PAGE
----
John Wilkes Booth: His own biggest fan

John Wilkes Booth: his own biggest fan

 

And so we’ve all heard from the recent news that Osama bin Laden apparently engaged in watching himself on television as broadcasted by the various news channels. I saw one particular clip of him doing so. He seemed utterly glued to the screen. What was the curiosity? Was it that he enjoyed seeing how he had impacted the world? Did he find keen interest in what the media thought of him? Again, my thoughts on this go back to another murderer-John Wilkes Booth.

After he shot Abraham Lincoln and fled from Washington City, Booth was “on the run” for what would be twelve days. He really didn’t have much prepared for his flight. However, he reasoned that his “network” and, perhaps, the “kindness of strangers” would assist him towards his destination-Virginia.  At one point, he and one of his fellow conspirators David Herold hid in the Zekiah swamp territory. It was not a very comfortable place to hide, but they were in real danger of being discovered by Federal troopers scoping through the area.

The decision was made by Booth that they needed to “stay put” for awhile. This was based partly on the advice of the Confederate underground who aided in their flight. More than that, when John Wilkes Booth was there in that forsaken wilderness hiding from authorities-what did he ask for? What did he crave the most? What was central on his mind? Not food (they provided him with that)-not fresh clothing-and not much of anything else. What John Wilkes Booth really wanted…were NEWSPAPERS!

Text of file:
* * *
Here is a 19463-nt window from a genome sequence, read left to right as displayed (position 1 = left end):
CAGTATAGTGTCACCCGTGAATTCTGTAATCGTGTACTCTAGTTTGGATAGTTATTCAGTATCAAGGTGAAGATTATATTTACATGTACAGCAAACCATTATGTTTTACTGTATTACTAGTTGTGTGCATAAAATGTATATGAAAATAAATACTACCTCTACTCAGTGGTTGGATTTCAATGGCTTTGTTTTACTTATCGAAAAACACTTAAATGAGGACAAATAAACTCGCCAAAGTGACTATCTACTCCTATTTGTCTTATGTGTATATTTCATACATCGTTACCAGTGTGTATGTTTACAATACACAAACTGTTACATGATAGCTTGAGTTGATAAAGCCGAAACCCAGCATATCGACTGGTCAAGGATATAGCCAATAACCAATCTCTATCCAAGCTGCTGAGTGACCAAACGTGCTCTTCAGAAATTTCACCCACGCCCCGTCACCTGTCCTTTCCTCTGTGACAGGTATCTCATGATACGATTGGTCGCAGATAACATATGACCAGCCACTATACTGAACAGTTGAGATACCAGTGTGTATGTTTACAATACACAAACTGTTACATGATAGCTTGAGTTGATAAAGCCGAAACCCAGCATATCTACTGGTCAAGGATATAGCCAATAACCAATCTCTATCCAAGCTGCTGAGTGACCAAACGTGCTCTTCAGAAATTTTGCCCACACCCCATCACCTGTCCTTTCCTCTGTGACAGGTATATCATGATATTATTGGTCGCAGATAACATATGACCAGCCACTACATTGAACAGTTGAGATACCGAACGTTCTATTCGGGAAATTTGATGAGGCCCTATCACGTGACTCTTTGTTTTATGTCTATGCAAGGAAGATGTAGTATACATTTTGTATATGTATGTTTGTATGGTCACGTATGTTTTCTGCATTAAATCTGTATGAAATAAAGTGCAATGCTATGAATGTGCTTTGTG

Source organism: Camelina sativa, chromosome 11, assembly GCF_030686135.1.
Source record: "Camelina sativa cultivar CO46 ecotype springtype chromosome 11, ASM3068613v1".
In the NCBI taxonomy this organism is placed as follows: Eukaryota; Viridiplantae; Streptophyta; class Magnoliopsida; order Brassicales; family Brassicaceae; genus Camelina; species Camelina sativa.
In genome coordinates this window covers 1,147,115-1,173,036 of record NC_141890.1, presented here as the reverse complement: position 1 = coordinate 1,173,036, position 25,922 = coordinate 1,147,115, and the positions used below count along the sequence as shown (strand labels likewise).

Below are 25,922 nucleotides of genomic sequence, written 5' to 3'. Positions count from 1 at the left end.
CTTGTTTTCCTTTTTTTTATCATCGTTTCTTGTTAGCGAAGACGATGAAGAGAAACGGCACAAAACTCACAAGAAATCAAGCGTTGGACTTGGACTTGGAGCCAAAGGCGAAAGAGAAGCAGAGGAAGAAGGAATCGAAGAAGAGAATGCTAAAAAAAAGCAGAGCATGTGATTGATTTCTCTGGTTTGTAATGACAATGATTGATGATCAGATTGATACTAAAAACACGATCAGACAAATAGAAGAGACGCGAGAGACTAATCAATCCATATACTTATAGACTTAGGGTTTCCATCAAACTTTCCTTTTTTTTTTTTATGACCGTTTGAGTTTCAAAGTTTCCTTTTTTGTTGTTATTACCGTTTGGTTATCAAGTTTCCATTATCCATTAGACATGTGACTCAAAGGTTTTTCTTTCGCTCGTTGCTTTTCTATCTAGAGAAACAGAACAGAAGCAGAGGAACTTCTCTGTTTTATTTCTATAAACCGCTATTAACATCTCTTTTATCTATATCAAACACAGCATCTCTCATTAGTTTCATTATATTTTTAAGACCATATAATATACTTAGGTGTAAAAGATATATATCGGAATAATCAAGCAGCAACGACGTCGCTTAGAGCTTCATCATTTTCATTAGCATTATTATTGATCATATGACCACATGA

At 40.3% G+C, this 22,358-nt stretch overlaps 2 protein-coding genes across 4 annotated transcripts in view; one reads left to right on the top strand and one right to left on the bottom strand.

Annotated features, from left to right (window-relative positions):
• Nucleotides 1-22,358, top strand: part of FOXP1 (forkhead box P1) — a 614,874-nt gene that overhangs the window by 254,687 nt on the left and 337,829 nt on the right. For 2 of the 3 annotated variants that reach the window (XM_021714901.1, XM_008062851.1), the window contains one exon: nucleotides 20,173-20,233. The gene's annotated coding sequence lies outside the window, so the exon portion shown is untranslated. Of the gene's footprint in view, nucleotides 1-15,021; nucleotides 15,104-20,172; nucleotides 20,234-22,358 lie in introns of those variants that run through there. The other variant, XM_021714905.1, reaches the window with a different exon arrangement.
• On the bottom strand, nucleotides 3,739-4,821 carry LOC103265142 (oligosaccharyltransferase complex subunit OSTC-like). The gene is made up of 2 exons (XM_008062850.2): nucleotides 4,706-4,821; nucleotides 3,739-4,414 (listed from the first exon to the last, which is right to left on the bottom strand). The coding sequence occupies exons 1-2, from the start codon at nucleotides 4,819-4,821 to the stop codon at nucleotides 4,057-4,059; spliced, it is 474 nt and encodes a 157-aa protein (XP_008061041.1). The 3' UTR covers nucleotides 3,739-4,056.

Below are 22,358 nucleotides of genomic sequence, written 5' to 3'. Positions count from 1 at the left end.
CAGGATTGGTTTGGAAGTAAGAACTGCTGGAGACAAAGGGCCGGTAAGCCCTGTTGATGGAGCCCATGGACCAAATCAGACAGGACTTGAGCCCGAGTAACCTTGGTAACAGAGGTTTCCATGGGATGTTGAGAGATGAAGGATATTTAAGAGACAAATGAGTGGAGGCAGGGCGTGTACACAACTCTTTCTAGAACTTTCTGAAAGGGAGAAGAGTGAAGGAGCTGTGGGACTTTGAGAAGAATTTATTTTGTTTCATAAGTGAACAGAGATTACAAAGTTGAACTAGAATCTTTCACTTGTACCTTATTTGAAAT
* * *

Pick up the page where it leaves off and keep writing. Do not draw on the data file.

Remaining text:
Booth, like bin Laden, wanted to see and read about himself in the media. He wanted to read his “reviews.” He was an actor. He lived for the praise of the public. He thought for sure that his deed would earn salutes from his beloved South. So, he was brought newspapers. He was sorely diasppointed. Contrary to what he had thought-he was condemned, for the most part, for what he had done. In fact, he became so upset by what he read, he wrote a response in his “journal” amounting to rebuttal. Yes, Booth had a following. In the end, Booth lived long enough to understand that he sacrificed his career, life-everything-for a public that did not consider him a hero. He was, indeed, his own biggest fan. Perhaps bin Laden felt the same way…

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